Fruit trees in the North also make a wonderful sight in autumn. Take jujube tree for example. They grow everywhere—around the corner of a house， at the foot of a wall， by the side of a latrine or outside a kitchen door. It is at the height of autumn that jujubes， shaped like dates or pigeon eggs， make their appearance in a light yellowish-green amongst tiny elliptic leaves. By the time when they have turned ruddy and the leaves fallen， the north-westerly wind will begin to reign supreme and make a dusty world of the North. Only at the turn of July and August when jujubes， persimmons， grapes are 80—90 percent ripe will the North have the best of autumn—the golden days in a year.
Some literary critics say that Chinese literati， especially poets， are mostly disposed to be decadent， which accounts for predominance of Chinese works singing the praises of autumn. Well， the same is true of foreign poets， isn’t it？ I haven’t read much of foreign poetry and prose， nor do I want to enumerate autumn-related poems and essays in foreign literature. But， if you browse through collected works of English， German， French or Italian poets， or various countries’ anthologies of poetry or prose， you can always come across a great many literary pieces eulogizing or lamenting autumn. Long pastoral poems or songs about the four seasons by renowned poets are mostly distinguished by beautiful moving lines on autumn. All that goes to show that all live creatures and sensitive humans alike are prone to the feeling of depth， remoteness， severity and bleakness. Not only poets， even convicts in prison， I suppose， have deep sentiments in autumn in spite of themselves. Autumn treats all humans alike， regardless of nationality， race or class. However， judging from Chinese idiom qiushi （autumn scholar， meaning and aged scholar grieving over frustrations in his life） and frequent selection in textbooks of Ouyang Xiu’s On the Autumn Sough and Su Dongpo’s On the Red Cliff， Chinese men of letters seem to be particularly autumn-minded. But， to know the real flavor of autumn， especially China’s autumn， one has to visit the North.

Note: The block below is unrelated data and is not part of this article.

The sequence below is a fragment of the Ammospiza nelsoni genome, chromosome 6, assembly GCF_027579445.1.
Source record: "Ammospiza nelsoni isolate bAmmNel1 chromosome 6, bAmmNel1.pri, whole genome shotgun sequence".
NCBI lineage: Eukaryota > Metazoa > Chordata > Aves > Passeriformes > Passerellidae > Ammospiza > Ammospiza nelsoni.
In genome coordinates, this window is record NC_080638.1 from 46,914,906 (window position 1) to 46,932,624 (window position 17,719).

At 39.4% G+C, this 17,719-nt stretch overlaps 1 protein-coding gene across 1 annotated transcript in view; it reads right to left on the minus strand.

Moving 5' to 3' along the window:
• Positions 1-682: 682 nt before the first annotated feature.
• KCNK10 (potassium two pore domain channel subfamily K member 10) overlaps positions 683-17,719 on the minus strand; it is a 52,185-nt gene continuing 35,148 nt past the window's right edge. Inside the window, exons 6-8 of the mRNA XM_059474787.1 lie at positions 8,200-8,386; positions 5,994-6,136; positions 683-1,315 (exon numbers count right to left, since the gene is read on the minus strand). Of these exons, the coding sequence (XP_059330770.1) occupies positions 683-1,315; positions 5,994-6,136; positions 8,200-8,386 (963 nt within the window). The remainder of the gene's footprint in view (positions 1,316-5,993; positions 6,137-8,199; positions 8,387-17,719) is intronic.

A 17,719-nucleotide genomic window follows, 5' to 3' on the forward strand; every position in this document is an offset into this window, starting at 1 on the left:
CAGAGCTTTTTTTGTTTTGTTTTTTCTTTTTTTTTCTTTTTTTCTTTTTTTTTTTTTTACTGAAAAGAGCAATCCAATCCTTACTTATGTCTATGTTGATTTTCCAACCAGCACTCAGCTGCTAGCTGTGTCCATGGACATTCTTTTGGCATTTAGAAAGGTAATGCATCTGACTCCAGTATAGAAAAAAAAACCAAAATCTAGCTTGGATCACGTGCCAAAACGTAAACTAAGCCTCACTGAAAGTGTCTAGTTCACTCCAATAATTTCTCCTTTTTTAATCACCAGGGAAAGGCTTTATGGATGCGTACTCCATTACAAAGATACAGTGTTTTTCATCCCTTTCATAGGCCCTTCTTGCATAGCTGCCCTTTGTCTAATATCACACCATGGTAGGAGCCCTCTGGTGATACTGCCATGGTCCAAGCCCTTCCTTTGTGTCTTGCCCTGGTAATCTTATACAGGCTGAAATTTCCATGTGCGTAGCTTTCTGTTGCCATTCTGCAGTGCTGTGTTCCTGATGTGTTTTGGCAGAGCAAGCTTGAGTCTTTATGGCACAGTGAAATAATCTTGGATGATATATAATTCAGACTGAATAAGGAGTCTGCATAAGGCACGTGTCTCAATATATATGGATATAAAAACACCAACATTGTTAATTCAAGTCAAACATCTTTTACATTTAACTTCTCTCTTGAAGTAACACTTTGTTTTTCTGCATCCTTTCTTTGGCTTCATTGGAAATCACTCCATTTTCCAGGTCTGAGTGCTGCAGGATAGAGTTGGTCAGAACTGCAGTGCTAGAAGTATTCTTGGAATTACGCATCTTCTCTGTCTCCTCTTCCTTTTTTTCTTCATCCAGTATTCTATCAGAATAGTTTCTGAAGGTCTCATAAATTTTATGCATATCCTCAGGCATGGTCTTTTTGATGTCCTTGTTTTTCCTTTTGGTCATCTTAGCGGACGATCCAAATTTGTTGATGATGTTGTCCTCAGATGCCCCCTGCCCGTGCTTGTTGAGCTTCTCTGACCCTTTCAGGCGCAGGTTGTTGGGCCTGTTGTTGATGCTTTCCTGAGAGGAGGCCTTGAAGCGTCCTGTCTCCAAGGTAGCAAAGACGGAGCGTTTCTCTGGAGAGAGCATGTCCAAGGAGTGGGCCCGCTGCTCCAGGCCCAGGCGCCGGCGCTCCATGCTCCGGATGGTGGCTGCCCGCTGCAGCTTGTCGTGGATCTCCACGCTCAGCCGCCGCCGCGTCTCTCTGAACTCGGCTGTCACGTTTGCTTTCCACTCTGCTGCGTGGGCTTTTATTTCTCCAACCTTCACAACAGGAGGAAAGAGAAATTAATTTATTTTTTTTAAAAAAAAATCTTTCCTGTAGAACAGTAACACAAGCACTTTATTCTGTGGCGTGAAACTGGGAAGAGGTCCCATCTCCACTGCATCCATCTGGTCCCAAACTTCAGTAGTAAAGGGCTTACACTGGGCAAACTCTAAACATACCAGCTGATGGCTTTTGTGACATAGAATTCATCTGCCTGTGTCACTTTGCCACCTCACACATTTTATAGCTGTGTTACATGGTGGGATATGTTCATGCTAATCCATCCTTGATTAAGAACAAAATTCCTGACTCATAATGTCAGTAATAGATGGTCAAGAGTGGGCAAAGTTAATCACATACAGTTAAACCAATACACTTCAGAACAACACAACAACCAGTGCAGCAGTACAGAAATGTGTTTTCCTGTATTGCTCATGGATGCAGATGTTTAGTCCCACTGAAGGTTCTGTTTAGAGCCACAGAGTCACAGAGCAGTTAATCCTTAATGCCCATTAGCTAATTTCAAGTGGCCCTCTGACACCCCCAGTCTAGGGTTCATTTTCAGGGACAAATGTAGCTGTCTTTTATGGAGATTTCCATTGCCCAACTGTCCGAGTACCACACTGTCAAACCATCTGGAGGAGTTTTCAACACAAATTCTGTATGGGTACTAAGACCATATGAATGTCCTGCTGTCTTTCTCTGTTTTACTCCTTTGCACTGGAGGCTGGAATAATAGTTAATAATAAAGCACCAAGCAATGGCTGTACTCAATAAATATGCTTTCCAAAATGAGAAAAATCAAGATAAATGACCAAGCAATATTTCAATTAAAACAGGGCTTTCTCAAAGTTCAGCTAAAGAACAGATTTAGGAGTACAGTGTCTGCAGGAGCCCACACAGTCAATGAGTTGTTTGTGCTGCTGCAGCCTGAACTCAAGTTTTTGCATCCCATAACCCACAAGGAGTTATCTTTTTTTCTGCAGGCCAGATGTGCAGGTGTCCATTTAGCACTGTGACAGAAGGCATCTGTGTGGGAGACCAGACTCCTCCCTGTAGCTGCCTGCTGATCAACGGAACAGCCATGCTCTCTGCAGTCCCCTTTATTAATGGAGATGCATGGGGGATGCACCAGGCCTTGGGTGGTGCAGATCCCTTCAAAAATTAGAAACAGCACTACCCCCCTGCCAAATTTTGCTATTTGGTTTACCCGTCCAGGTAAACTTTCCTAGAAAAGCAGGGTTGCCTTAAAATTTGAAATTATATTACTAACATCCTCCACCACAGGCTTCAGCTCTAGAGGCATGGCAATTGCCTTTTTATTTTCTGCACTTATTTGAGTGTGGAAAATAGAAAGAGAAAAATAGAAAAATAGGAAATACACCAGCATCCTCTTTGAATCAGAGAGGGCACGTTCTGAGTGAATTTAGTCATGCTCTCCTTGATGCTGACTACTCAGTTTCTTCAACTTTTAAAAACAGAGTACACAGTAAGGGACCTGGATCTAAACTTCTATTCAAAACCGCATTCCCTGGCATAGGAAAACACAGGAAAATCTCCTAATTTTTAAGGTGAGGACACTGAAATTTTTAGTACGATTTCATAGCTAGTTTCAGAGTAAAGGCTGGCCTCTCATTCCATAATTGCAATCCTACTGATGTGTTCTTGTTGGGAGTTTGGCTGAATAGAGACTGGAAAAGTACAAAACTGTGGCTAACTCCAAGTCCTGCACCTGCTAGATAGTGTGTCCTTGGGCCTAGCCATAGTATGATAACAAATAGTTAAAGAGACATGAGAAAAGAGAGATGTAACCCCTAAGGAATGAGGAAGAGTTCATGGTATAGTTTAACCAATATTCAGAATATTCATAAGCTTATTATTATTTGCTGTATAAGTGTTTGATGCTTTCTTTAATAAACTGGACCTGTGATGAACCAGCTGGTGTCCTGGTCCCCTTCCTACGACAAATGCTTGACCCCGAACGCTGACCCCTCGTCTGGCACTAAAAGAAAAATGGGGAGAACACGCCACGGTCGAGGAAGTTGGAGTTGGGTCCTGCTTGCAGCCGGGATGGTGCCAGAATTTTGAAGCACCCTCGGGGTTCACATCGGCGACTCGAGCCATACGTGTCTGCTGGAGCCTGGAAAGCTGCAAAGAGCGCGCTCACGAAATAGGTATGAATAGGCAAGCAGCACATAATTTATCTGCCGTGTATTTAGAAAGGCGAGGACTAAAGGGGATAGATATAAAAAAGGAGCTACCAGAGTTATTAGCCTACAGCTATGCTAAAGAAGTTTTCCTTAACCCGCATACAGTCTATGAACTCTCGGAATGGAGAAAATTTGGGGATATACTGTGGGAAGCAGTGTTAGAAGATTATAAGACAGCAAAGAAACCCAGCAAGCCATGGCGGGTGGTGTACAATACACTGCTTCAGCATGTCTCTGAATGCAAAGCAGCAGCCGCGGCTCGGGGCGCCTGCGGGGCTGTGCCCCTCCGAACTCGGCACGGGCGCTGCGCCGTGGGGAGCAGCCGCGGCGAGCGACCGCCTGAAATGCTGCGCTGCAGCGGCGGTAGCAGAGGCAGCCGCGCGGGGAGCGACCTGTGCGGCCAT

Autumn in the South also has its unique features， such as the moonlit Ershisi Bridge in Yangzhou， the flowing sea tide at the Qiantangjiang River， the mist-shrouded Putuo Mountain and lotuses at the Lizhiwan Bay. But they all lack strong color and lingering flavor. Southern autumn is to Northern autumn what yellow rice wine is to white spirit， congee to steamed buns， perches to crabs， yellow dogs to camels.
Autumn， I mean Northern autumn， if only it could be made to last forever！ I would be more than willing to keep but one-third of my life span and have two-thirds of it bartered for the prolonged stay of the season！
August 1934， in Peiping.
有些批评家说，中国的文人学士，尤其是诗人，都带着很浓厚的颓废色彩，所以中国的诗文里，赞颂秋的文字特别的多。但外国的诗人，又何尝不然？ 我虽则外国诗文念得不多，也不想开出账来，做一篇秋的诗歌散文钞，但你若去一翻英德法意等诗人的集子，或各國的诗文的Anthology来，总能够看到许多关于秋的歌颂和悲啼。各著名的大诗人的长篇田园诗或四季诗里，也总以关于秋的部分，写得最出色而最有味。足见有感觉的动物，有情趣的人类，对于秋，总是一样地特别能引起深沉、幽远、严厉、萧索的感触来的。不单是诗人，就是被关闭在牢狱里的囚犯，到了秋天，我想也一定能感到一种不能自已的深情；秋之于人， 何尝有国别，更何尝有人种阶级的区别呢？不过在中国，文字里有一个“秋士”的成语，读本里又有着很普遍的欧阳子的《秋声》与苏东坡的《赤壁赋》等，就觉得中国的文人，与秋的关系特别深了。可是这秋的深味，尤其是中国的秋的深味，非要在北方，才感受得到底。
A sudden gust of cool wind under the slaty sky， and raindrops will start pitter-pattering. Soon when the rain is over， the clouds begin gradually to roll towards the west and the sun comes out in the blue sky. Some idle townsfolk， wearing lined or unlined clothing made of thick cloth， will come out pipe in mouth and， loitering under a tree by the end of a bridge， exchange leisurely conversation with acquaintances with a slight touch of regret at the passing of time：
“Oh， real nice and cool. ” （The last word was pronounced in high pitch and dragged very long.）
“Sure！ Getting cooler with each autumn shower！”